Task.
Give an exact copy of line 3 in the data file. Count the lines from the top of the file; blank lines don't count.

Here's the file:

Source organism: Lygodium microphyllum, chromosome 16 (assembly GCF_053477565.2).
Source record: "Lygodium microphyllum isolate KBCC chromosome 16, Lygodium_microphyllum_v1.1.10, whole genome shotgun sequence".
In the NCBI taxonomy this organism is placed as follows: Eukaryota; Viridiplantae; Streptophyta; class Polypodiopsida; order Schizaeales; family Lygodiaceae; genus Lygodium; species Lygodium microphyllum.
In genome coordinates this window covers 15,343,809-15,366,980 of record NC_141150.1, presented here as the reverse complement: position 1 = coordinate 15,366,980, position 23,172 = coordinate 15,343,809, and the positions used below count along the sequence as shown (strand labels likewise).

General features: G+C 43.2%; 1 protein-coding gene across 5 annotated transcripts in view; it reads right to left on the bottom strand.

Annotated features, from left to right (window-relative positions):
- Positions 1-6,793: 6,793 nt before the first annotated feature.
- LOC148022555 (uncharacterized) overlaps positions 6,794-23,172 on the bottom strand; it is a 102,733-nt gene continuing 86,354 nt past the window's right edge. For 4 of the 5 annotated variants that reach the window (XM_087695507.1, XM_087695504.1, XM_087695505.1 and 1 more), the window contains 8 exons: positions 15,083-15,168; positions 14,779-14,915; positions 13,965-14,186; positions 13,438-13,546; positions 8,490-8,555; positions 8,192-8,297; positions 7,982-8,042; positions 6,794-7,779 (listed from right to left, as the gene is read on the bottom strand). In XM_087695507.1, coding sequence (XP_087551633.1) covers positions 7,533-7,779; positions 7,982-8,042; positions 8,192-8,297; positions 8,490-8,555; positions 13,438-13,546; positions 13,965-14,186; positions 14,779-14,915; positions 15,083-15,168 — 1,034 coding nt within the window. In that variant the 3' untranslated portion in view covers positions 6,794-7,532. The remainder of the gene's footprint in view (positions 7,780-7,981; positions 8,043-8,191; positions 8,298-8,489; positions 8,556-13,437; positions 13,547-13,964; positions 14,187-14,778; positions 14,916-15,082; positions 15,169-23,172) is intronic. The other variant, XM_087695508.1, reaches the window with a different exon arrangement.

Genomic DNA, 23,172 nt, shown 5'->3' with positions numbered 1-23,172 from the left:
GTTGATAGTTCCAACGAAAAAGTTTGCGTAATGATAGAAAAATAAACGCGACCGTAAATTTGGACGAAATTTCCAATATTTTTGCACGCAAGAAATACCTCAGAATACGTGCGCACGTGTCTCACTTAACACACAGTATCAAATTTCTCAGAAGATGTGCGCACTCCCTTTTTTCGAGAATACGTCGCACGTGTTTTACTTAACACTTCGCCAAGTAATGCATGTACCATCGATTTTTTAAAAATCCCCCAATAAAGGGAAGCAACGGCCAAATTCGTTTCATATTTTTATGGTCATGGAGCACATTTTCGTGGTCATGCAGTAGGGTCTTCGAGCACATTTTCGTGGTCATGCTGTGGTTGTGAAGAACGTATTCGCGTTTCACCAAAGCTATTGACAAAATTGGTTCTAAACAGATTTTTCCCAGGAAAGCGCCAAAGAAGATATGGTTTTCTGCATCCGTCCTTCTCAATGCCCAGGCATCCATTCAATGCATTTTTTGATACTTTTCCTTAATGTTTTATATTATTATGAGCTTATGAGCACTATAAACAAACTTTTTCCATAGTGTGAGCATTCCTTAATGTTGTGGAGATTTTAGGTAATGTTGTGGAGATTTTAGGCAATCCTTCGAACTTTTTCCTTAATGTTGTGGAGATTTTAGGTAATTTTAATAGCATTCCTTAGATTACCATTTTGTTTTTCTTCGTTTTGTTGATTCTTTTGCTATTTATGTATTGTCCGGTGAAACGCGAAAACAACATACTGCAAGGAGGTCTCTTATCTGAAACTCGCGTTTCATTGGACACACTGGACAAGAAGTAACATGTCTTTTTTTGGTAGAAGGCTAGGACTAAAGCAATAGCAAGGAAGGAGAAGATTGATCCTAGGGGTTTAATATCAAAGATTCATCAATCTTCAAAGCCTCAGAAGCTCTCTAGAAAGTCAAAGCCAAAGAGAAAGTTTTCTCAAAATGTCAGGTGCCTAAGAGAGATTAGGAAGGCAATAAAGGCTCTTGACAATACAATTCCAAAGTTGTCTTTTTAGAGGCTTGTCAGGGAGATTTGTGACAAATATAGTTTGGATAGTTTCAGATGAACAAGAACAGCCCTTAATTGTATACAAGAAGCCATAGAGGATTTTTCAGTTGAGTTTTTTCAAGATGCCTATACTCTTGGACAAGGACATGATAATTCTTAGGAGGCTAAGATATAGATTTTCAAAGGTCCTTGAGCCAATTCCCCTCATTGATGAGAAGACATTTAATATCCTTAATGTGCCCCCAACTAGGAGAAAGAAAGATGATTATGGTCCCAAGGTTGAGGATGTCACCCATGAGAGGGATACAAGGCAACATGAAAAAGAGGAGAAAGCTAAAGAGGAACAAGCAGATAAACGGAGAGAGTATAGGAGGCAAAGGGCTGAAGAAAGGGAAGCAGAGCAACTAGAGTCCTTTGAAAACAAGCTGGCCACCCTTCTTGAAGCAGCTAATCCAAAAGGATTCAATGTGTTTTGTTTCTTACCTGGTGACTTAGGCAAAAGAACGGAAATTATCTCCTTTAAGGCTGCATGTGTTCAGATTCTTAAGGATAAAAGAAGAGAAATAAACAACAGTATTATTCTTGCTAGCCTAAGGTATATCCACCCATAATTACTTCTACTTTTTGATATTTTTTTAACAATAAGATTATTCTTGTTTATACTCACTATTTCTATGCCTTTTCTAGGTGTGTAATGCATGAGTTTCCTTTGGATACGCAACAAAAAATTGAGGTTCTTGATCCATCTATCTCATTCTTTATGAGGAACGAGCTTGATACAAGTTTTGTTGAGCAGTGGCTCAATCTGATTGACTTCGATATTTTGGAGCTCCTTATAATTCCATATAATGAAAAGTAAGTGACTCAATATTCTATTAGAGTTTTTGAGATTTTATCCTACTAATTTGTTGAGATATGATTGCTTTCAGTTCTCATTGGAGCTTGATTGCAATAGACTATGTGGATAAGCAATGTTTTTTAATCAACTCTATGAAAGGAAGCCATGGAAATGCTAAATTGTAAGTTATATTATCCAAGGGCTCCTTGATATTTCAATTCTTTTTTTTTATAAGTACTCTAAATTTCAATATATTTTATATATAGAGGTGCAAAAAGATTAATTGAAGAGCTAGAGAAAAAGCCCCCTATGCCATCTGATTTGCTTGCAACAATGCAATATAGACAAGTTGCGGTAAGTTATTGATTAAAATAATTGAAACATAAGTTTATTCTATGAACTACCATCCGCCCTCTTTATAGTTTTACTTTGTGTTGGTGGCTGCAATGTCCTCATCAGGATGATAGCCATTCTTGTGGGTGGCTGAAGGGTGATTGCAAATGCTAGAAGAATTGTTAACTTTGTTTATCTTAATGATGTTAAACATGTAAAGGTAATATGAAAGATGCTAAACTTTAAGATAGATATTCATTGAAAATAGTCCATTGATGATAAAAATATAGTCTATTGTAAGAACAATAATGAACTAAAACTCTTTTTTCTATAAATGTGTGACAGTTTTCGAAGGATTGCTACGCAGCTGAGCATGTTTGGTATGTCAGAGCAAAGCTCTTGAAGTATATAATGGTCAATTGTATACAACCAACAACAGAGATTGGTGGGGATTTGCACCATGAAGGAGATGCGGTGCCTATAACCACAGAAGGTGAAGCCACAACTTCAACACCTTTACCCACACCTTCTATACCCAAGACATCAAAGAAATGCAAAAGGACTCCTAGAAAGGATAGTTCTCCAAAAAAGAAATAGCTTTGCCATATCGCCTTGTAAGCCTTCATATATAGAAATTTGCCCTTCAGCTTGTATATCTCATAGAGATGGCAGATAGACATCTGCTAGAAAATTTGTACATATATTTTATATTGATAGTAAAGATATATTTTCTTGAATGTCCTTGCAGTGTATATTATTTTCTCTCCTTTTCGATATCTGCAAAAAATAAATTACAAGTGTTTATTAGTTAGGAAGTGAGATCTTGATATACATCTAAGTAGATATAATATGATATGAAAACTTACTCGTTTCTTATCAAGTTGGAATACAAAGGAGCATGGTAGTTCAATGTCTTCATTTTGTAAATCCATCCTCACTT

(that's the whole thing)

In the NCBI taxonomy this organism is placed as follows: Eukaryota; Viridiplantae; Streptophyta; class Polypodiopsida; order Schizaeales; family Lygodiaceae; genus Lygodium; species Lygodium microphyllum.